One month before the draft, no mention was being made of Jason Thompson as a potential All-Rookie forward. Now the Kings' surprise No. 12 pick ranks among the top five in his class in points, rebounds and shooting percentage. He can outrun most of the big men in the league in the open floor, and he is an exceptional frontcourt passer.

"He has a chance to be a hell of a player,'' Kings coach Reggie Theus said of Thompson, who averaged 20.4 points, 12.1 rebounds and 2.7 blocks as a senior at Rider last season. "He's got quickness, he's not afraid, he puts his body in there, and he does something that's pretty much a lost art in this business -- offensive rebound.''

Thompson was a 6-6 junior at Lenape High School in New Jersey when he was recruited by local Rider of the Metro Atlantic Athletic Conference as the larger programs ignored him. He grew five inches while maintaining his ball skills, and after his junior year of college, he knew the NBA was paying attention.

"I went from not being drafted to [possibly going in] the second round, and then as my [senior] year got better, they were saying late first round,'' Thompson said. "In the draft workouts, I started doing well, and then I went against guys who were projected higher than me and I did well, and that's when my name started getting mixed up with the Kings and the Warriors [who had the 14th pick].

"You don't see guys from my area and the school I went to being projected as high as I was. But that's good. All of my life I've been under the radar, and it hasn't been bad. It makes me work harder to not have a high projection and then prove everybody wrong and be a late bloomer.''

Last week, close to 100 fans from New Jersey visited Philadelphia to watch Thompson go for 17 points, six rebounds and five assists in a loss to the 76ers. They were cheering every time he had the ball, and singing out his name afterward.

"Playing in the NBA was goal I always wanted as a little kid,'' he said. "My dad said people asked him who's his favorite player in the NBA. And he had a little tear when he said, 'It's my son.' For that to happen, it feels good.''

Thompson and second-year center Spencer Hawes could turn into the starters at the big positions for the Kings over the next decade. But Theus warns that Thompson needs to stop growing in one area.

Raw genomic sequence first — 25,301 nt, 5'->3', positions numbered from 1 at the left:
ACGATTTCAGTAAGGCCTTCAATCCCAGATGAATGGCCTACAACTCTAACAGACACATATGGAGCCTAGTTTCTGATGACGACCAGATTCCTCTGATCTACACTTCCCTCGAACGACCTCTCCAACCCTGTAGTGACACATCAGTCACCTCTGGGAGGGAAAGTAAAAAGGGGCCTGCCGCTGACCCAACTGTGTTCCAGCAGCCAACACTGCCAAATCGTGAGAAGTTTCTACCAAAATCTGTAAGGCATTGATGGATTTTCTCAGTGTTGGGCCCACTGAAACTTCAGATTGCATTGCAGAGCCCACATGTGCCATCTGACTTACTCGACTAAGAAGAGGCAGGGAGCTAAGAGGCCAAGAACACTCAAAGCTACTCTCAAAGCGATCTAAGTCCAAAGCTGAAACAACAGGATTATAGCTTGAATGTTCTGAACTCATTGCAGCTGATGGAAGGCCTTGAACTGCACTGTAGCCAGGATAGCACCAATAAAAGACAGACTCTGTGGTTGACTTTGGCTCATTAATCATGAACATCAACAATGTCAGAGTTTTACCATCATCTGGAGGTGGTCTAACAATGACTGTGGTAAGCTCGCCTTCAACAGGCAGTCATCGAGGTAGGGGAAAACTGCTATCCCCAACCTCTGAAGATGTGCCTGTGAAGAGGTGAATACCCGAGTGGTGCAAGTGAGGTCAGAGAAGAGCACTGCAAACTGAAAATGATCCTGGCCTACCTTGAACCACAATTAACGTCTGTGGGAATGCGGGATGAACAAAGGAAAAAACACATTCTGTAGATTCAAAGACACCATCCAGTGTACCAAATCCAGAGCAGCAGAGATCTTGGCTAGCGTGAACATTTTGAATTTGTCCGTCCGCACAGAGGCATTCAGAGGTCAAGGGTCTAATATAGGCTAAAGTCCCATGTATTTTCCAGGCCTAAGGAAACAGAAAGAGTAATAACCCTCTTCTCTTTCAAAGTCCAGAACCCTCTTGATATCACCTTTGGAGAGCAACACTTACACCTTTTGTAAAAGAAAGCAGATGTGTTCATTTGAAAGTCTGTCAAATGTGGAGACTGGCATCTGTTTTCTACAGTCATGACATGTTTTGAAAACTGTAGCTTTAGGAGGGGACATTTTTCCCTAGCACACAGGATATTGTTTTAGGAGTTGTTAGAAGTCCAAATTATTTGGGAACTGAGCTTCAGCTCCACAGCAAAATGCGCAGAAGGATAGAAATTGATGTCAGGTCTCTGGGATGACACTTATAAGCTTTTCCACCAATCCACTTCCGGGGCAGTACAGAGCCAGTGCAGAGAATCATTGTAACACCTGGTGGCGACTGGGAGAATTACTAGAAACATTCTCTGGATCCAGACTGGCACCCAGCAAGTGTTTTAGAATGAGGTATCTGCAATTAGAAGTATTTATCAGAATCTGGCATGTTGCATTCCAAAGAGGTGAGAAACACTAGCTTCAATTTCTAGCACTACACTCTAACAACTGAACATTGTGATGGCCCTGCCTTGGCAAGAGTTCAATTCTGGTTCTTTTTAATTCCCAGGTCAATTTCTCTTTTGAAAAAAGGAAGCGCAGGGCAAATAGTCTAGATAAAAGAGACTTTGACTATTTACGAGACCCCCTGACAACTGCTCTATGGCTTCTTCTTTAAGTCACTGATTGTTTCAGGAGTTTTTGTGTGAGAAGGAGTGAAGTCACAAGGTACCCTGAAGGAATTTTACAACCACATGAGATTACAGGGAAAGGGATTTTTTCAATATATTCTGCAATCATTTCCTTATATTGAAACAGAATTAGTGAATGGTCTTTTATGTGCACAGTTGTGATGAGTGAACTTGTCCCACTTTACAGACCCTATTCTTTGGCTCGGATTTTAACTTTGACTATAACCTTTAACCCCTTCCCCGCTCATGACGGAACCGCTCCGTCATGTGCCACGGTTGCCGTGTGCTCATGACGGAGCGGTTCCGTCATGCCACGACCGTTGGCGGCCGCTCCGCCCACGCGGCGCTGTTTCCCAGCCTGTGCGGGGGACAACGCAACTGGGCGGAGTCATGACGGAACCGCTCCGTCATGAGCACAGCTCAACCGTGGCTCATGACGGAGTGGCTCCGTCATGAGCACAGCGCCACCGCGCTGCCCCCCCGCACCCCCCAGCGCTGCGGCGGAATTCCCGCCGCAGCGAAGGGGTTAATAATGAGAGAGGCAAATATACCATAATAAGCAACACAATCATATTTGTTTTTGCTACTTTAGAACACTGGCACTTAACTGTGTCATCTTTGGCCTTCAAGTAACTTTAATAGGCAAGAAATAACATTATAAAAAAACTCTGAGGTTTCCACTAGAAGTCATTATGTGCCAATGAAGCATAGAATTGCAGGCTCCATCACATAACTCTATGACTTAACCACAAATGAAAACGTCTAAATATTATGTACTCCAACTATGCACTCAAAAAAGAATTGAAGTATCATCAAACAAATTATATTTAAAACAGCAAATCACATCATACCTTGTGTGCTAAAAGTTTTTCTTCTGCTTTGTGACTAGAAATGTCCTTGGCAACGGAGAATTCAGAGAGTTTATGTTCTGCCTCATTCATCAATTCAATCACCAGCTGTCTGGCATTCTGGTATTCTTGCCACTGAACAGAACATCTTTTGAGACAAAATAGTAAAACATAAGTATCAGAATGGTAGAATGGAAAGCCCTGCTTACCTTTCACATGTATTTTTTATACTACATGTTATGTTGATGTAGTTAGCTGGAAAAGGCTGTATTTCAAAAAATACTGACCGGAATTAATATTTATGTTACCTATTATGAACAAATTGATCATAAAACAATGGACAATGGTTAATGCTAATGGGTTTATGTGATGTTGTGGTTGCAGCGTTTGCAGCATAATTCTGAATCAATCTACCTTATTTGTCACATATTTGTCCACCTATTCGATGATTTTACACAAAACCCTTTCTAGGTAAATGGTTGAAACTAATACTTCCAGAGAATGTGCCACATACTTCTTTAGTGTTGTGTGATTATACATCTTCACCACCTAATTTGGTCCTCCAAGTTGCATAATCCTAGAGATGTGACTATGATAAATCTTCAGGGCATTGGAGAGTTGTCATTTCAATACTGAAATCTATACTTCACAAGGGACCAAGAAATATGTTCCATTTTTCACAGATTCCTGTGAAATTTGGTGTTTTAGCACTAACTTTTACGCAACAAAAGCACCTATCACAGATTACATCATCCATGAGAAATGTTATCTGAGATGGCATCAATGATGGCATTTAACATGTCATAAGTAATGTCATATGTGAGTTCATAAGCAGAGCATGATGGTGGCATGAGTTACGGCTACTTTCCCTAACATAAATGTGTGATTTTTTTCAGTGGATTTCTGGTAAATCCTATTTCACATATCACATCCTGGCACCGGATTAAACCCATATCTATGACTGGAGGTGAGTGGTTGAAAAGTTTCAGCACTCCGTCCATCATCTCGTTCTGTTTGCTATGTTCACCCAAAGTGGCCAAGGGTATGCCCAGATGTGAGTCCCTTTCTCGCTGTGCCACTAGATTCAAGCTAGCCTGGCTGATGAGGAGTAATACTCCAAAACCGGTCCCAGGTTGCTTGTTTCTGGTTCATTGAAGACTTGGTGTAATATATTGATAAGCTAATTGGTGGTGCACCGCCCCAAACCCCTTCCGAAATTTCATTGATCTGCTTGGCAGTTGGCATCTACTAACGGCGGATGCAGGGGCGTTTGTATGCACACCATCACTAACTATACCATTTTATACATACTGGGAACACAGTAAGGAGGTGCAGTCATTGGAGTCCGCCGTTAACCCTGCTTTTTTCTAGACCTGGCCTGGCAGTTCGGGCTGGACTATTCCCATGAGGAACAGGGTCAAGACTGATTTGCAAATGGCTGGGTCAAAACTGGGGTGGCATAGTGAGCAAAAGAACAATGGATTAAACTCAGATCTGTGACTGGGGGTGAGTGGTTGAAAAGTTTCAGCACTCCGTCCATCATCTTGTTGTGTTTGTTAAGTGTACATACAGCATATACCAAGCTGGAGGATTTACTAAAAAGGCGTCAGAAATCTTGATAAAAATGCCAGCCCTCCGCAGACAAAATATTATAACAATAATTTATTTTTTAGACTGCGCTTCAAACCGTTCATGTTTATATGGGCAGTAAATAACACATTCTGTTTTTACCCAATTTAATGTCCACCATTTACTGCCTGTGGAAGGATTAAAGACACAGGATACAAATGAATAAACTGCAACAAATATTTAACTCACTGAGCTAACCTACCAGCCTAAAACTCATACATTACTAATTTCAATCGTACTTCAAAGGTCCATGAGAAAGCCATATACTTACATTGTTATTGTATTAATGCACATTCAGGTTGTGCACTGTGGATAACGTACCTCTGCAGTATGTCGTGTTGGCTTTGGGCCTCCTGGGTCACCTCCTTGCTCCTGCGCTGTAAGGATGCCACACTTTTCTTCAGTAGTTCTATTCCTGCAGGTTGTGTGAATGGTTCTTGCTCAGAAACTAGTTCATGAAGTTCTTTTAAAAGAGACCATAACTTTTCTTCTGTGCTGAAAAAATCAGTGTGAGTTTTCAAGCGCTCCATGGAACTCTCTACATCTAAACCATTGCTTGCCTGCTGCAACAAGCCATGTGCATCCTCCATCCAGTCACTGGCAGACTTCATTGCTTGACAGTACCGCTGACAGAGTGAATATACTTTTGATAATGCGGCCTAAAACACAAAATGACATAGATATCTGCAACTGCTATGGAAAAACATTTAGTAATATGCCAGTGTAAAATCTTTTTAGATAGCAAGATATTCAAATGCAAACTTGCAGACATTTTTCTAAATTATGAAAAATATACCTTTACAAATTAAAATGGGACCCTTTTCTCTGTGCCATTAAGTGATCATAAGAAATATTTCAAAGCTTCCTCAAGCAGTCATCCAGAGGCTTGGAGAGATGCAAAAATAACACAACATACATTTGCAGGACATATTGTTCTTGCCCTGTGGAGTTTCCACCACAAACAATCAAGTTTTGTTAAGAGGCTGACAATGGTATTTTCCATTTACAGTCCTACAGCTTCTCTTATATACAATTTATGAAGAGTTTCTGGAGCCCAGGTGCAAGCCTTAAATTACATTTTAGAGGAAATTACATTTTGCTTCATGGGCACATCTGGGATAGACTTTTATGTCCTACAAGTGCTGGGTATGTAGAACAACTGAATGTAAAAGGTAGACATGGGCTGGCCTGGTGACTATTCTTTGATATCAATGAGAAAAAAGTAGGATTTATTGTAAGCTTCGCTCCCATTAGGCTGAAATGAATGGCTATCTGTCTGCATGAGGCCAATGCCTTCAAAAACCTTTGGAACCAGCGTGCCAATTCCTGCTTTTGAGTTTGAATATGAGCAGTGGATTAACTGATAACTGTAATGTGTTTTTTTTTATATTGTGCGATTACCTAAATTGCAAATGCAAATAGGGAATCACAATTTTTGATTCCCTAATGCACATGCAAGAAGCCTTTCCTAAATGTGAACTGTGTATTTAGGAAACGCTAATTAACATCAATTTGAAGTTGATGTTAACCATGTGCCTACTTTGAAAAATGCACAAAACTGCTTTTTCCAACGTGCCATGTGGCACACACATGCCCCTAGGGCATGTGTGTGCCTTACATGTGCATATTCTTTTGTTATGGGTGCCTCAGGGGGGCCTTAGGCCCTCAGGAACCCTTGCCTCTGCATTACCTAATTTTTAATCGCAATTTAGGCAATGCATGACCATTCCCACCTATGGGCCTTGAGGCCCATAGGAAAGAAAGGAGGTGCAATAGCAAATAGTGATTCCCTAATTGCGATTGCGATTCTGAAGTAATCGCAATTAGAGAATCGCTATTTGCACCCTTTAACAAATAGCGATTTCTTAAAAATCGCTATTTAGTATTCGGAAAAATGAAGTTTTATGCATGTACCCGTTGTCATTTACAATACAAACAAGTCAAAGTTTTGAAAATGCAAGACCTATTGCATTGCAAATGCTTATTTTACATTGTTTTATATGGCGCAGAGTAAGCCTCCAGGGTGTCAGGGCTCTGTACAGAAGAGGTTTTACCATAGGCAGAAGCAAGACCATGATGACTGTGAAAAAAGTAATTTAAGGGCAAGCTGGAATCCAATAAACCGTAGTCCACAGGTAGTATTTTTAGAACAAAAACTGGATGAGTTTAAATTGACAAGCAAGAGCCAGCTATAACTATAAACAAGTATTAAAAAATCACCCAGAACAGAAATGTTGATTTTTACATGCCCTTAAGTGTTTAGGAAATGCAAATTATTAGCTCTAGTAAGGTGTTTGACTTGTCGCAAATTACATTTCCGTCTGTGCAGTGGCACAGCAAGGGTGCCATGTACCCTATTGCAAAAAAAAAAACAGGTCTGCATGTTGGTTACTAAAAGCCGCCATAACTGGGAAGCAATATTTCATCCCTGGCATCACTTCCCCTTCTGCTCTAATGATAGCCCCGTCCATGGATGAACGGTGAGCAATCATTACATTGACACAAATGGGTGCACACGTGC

"He was blessed and he grew a couple of inches,'' Theus said of Thompson's years at Rider. "Unfortunately, his feet grew too. Because he wears like a size 20 or something like that. He's still getting used to them.''

Amid the ongoing congestion of eight games in 12 days -- the worst stretch coach Doc Rivers says he can remember -- the Celtics' bench has become more important than ever. Which means that Tony Allen, the leading candidate to replace sixth man James Posey, has grown crucial. After playing limited minutes last season while recovering from knee surgery, Allen declared his full return by providing 23 points in Boston's win against the Pistons last Sunday that ruined Allen Iverson's debut in Detroit.

Allen is among those rare wing players who doesn't dwell on the three-point line. Like Richard Hamilton and Luol Deng, he is far more effective as a penetrator and mid-range shooter.

"We tell him every day, We don't care about your three-point range," Rivers said. "I use [Dwyane] Wade as my poster child for a lot of things in basketball, and the year Miami won [the championship], Wade made [13] threes for the season; he won MVP for the Finals by making only [three] threes, and one was at the buzzer. So you don't have to be a three-point shooter to be a good player, but you have to be aggressive in what you do -- and Tony is a special penetrator.''

Expect Allen to improve over the course of the season as his confidence rises to the level of two years ago, when he was an explosive scorer and assertive perimeter defender before the injury.

"If it's an open shot, I'll take it,'' said Allen, who is 0-for-8 from the three-point line. "If I miss it, I'm doing other things to help the team: I'm rebounding, trying to get steals, stops, assists. As long as I'm doing what my part of the puzzle is, I feel good.''